Home/media/A List of Worthwhile Blogs Occasioned by the Reported Demise of Blogging

A List of Worthwhile Blogs Occasioned by the Reported Demise of Blogging

There’s been a lot of chatter about The Death of Blogs the last few days, among media both mainstream and conservative, prompted in part by the New York Times‘ decision to shutter a few of its own. Marc Tracy, writing at the New Republic, bemoans the replacement of thoughtful blogging by an “endless stream of isolated dollops of news”:

Smaller brands within brands, be they rubrics like “Media Decoder” or personalities like “Ben Smith,” make increasingly little sense in a landscape where writers can cultivate their own, highly discriminating followings via social media like Facebook, Reddit, and Twitter, while readers can curate their own, highly discriminating feeds. In this world, there is no place for the blog, because to do anything other than put “All Media News In One Place” is incredibly inefficient.

Andrew Sullivan and Ann Althouse are skeptical. The cover story in the Columbia Journalism Review touches on similar themes, but with conclusions that it seems to me bloggers should be somewhat heartened by, especially the idea that “many young consumers prefer to have their news filtered by an individual or a publication with a personality rather than by a traffic-seeking robot or algorithm.”

Truth be told, I don’t have much time for the conservative blogosphere for the simple reason that there isn’t much personality. So much of it is just repetitive outrage about Obama appointees or Brett Kimberlin’s criminal record that it’s not really a useful way to keep yourself informed. I usually stick to Ace of Spades, Outside the Beltway, RedState, and the Gateway Pundit for up to date right-of-center news. The conservative blogosphere’s alleged decline strikes me as a mixed blessing at worst, if it’s even true, since the best blogs, the above included, will keep their readers and even gain more as the lower-quality ones drop off. Regardless, there are underappreciated gems and they deserve to be encouraged, so in the interest of doing so, here are a few that have kept me coming back. They range widely in ideological orientation, posting frequency, popularity, and in pretty much every other way, but I’ve tried to stick to ones you might not have heard of:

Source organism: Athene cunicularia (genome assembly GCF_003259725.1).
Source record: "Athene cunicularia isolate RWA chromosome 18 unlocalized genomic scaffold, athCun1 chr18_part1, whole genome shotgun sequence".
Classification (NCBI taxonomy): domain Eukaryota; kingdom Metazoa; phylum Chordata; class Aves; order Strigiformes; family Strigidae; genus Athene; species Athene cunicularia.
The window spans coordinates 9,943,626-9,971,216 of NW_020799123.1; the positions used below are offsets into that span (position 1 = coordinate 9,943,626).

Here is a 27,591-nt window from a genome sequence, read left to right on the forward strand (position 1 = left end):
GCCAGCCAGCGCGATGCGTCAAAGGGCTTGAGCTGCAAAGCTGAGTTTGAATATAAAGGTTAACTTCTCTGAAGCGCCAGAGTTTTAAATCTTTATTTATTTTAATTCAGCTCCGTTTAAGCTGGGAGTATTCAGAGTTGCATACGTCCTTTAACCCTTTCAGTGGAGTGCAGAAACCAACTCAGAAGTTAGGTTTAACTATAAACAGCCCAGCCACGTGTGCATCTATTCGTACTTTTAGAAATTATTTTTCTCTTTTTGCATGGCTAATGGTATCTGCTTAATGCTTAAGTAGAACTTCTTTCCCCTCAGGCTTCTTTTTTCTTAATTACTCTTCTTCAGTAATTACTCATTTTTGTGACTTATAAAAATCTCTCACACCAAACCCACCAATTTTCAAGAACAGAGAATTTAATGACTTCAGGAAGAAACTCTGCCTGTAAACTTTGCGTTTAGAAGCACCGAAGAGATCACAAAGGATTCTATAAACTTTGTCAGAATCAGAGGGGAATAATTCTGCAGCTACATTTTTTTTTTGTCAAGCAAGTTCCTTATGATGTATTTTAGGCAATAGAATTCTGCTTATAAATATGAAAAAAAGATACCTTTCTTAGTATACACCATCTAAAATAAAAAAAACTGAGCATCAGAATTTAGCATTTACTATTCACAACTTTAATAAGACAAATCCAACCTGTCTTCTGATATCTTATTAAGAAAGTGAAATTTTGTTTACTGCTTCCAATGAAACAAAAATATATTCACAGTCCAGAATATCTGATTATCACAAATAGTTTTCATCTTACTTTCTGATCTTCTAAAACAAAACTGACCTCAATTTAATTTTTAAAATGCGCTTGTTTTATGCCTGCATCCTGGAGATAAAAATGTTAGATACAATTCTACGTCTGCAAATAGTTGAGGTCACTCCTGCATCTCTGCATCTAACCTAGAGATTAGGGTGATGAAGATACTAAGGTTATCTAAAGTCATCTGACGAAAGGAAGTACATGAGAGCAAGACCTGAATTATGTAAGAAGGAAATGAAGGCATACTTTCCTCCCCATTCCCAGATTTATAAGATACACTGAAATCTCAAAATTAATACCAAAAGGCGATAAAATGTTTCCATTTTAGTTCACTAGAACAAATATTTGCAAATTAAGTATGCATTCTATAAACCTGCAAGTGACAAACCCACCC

Against Crony Capitalism — What it sounds like
Booker Rising — A blogospheric home for black moderates and conservatives
A Chequer-Board of Nights and Days (Pejman Yousefzadeh) — Foreign policy and politics
Garvey’s Ghost — A Garveyite’s perspective on politics
Gucci Little Piggy — Social science commentary
The Hipster Conservative — Religion, politics, and philosophy for conservative hipsters
Iowahawk (David Burge) — Some of the best political humor on the web
Jesus Radicals — Theology from the radical left
L’Hote (Freddie DeBoer) — Left-wing contrarianism
Naked DC — Insider-y political commentary
Notes on Liberty — A solid libertarian group blog
Pinstripe Pulpit (Alan Cornett) — Religious and sartorial matters from a former assistant of the late Russell Kirk
Prez16 (Christian Heinze) — Clever, digestible political commentary
The Rancid Honeytrap — Commentary from the left
Ribbon Farm (Venkatesh Rao) — Economics and social commentary
Rorate Caeli — Traditional Catholicism
Slouching Towards Columbia (Dan Trombly) — Liberal realist foreign policy
The Trad — Culture and style for trads
Turnabout — Jim Kalb’s commentary
United Liberty — Another solid libertarian group blog, frequently updated, and great for breaking news

In the future, I’ll try to do a better job engaging with some of these folks. And if you have more to recommend, leave ’em in the comments.

about the author

Arthur Bloom is editor of The American Conservative online. He was previously deputy editor of the Daily Caller and a columnist for the Catholic Herald. He holds masters degrees in urban planning and American studies from the University of Kansas. His work has appeared in The Washington Post, The Washington Times, The Spectator (UK), The Guardian, Quillette, The American Spectator, Modern Age, and Tiny Mix Tapes.

leave a comment

Latest Articles